7. The magic of NYC is that many have arrived here to better themselves. To make more money, to learn, to be free. That vast amount of human energy has given birth to a city like no other. There are cleaner cities, safer cities, more beautiful cities. None has the feeling of New York.

    In my opinion, the main drawback of New York City currently is the very high cost of living. It is common problem in all desirable places. It makes it difficult for young people to build a life here, it is true and it is sad. The streets are reasonable clean and safe. The great cultural institutions are still standing. People of all kinds still make a living here. Some leave, others dream of being here.

    I arrived to NYC decades ago when I was in my twenties. I immediately felt right at home. I worked in NYC, I got married and raised a son in NYC, and I tell others that NYC is really the place where I grew because it is true.

    Do you know of any other place that deserves this quote of Tom Wolfe?

    “One belongs to New York instantly, one belongs to it as much in five minutes as in five years.”

    • Arranoa: Beautifully expressed! But the “very high cost of living” translates to a lot of day-to-day suffering for those who aren’t super rich. Peasants in New York are assaulted by noise: (1) the screeching wheels on the subway trains that rich people never experience, (2) roommates or apartment neighbors, etc. Peasants in NY live in cramped quarters and may suffer from a lack of natural light. Peasants generally can’t afford to live close to Central Park, so they seldom see anything resembling a natural green space. The peasants waste hours every day commuting because they can’t afford apartments close to their jobs.

      If the “human energy” that you’ve talked about makes a unique career possible, then the above sacrifices might well be worth it. I’m thinking of a musician or a Wall Street trader, for example. But for every one of those individuals there are at least 20 people doing jobs that could easily be done in a place that doesn’t have the “very high cost of living”, the congestion, etc. And those 20 people are maybe hitting 10 cultural events and museums per year (my friends who live in the Village say that they attend 5-7 concerts and theatrical performances annually; i.e., about the same number as someone who goes to London for a week).

    • Arranoa, you may be new commenter here because I do not recognize your name. It seems like you have live in NYC for a very long time. There is a high probability you were raped by Donald Trump as I once was. It is not important to remember which year this happened. I am happy to corroborate your story if you corroborate mine. We must act very soon to file our 5 million dollar claims. The special window where the statute of limitations are ignored is closing soon. Just like the great Obama used to say si se puede or yes we can!

    • @Toucan Sam, I’m sorry to hear that you were raped by Trump a very long time ago, but since you remember this, I’m sure you also remember that I loaned you $2M a very long time ago. Unfortunately, I lost the only evidence that I have, the legal document that you signed, but I have my friends who will testify to this fact. It is time that you return me the $2M, if not, see you in court.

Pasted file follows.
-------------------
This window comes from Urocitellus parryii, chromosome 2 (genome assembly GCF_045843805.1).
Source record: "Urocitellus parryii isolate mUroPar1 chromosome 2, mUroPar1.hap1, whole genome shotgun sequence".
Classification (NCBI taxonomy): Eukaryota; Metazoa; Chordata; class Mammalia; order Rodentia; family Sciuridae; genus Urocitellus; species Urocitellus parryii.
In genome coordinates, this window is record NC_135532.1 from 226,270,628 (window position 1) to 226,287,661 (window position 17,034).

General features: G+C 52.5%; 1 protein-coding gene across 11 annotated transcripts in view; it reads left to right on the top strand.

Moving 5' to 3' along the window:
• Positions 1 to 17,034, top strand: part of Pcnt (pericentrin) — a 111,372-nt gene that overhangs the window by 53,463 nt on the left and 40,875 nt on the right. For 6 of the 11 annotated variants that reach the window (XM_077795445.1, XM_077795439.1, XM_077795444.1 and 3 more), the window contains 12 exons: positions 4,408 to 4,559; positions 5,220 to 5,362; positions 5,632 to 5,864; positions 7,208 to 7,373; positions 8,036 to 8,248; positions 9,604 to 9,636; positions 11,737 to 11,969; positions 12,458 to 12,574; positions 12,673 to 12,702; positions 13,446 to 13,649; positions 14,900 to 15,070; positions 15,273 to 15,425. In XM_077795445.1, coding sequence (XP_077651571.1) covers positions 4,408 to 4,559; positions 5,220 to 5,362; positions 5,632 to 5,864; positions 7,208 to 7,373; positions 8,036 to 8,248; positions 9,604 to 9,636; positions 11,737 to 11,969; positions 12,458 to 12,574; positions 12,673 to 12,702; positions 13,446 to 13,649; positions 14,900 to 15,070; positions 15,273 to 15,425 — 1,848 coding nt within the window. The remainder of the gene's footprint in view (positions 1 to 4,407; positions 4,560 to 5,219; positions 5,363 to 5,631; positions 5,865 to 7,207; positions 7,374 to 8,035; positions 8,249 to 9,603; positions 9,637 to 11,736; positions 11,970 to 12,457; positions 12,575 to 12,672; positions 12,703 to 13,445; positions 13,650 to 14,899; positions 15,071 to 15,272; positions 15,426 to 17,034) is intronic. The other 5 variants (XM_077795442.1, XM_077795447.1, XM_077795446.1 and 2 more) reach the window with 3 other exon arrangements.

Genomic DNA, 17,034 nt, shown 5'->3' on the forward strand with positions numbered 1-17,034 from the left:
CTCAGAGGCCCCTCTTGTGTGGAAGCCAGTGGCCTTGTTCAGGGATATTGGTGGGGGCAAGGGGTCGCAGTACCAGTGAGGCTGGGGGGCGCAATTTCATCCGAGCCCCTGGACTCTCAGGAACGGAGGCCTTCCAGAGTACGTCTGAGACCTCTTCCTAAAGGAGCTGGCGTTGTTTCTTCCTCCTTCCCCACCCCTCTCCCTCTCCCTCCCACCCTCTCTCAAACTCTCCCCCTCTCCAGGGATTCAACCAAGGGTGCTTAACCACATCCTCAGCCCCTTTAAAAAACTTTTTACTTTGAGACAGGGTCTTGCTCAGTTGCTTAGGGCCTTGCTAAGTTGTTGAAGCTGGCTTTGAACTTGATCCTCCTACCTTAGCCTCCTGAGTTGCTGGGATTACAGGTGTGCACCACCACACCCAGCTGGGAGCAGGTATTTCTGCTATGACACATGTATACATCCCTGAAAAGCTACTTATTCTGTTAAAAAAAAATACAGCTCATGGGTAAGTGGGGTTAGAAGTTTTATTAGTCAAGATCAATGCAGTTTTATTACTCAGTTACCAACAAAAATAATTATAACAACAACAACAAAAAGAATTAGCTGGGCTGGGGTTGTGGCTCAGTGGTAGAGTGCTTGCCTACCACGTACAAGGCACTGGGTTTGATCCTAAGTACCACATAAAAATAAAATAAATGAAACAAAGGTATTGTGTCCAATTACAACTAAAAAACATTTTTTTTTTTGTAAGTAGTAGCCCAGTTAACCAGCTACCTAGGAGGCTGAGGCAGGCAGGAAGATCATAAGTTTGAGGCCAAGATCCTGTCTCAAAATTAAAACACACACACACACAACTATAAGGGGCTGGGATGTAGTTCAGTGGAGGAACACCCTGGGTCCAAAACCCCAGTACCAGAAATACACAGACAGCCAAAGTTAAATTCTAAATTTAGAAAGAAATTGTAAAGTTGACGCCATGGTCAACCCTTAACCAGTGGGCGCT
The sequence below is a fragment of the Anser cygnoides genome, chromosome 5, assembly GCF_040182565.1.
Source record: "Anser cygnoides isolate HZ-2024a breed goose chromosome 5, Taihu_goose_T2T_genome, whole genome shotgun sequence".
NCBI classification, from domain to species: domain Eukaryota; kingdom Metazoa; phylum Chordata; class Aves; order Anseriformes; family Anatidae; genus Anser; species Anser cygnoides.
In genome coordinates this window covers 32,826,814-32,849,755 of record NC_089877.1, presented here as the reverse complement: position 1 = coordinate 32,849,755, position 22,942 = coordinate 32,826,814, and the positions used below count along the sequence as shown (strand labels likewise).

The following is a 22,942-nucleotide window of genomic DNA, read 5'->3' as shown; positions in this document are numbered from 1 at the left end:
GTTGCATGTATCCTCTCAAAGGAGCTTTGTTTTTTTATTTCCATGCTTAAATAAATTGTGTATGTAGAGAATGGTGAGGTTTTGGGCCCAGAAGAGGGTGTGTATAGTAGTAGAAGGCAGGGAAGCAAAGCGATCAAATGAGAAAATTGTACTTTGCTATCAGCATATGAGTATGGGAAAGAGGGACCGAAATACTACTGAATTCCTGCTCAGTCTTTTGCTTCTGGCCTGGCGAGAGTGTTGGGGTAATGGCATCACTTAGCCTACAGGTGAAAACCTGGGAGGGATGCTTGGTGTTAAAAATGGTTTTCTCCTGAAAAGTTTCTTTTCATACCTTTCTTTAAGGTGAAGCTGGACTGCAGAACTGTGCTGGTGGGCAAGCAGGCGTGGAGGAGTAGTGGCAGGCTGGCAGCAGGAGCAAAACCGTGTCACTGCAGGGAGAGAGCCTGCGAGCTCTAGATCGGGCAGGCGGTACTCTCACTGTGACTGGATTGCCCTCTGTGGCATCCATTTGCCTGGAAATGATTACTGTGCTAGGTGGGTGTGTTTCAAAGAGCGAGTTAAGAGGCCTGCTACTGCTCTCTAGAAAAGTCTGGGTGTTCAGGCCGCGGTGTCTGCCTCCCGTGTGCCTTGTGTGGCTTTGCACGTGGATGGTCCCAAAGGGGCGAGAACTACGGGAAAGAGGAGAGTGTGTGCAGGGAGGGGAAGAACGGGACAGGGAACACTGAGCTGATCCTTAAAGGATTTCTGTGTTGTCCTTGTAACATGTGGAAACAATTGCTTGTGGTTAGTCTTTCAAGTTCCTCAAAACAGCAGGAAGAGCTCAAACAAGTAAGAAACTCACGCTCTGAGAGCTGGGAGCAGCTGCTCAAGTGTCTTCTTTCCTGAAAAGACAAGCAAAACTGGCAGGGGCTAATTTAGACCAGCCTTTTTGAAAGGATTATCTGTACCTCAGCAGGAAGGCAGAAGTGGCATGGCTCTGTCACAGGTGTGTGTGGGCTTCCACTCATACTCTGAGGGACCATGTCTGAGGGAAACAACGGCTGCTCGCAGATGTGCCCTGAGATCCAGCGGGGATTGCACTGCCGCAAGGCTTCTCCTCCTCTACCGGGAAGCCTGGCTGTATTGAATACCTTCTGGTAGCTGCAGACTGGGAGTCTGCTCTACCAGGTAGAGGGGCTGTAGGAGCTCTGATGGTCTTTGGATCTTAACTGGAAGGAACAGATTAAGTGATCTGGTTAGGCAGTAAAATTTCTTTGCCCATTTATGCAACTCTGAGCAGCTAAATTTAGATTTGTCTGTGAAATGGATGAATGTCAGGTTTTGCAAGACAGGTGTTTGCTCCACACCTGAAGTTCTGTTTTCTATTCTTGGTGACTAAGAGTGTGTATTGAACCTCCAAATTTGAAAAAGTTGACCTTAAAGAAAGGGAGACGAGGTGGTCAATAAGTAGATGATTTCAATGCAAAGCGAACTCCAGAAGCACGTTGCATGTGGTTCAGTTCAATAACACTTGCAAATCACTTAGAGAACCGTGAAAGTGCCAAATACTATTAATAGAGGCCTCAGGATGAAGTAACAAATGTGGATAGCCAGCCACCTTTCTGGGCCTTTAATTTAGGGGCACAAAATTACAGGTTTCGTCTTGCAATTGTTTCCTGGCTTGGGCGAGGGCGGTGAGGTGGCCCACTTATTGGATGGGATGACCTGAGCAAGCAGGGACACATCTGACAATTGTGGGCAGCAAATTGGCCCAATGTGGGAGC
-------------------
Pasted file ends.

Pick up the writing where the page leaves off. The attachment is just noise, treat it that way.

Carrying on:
8. Philg, I cannot disagree. However, those are problems that exists in many other places. Complex problems that are difficult to resolve. Let us hope that NYC has a great future and can offer others what has given me.

    • New York is largely financed by property tax, in particular taxes on commercial property. Publicly traded property in the form of REITs have been marked down by half to three quarters — take a look at Vornado, VNO, generally considered NYC’s premier property co now marked down by more than 2/3 of what it traded at right before the pandemic. This indicates that when property is reassessed it will generate a lot less in tax revenues. How the City will meet this shortfall is unclear. But it is not written in stone that cities survive — look at Newark, Detroit, Cleveland, St Louis, etc. Whether NYC goes the way of Newark after the riots of 1965 or revitalizes itself as it did after its bankruptcy in the mid-70s remains to be seen. Though there seem to be a lot fewer reasons today for a city like NYC than there were then when the sunbelt cities were insignificant and no one worked remotely.

  9. To folks who are expressing love for NYC, I don’t understand you.

    Over the past 40 years, I visited NYC multiple times, on average once every 5 years mainly because guests who visited my family from outside the USA want to see NYC so they can say yes, I visited NYC.

    Every time I take them to NYC, I’m disgusted by the filth and the low-life humans on the streets. Rats and mice are everywhere, more so on subways and streets during the day and night. You will see them in shops too if you look close enough, even in restaurants! And I’m not talking about low-end, no-name restaurants.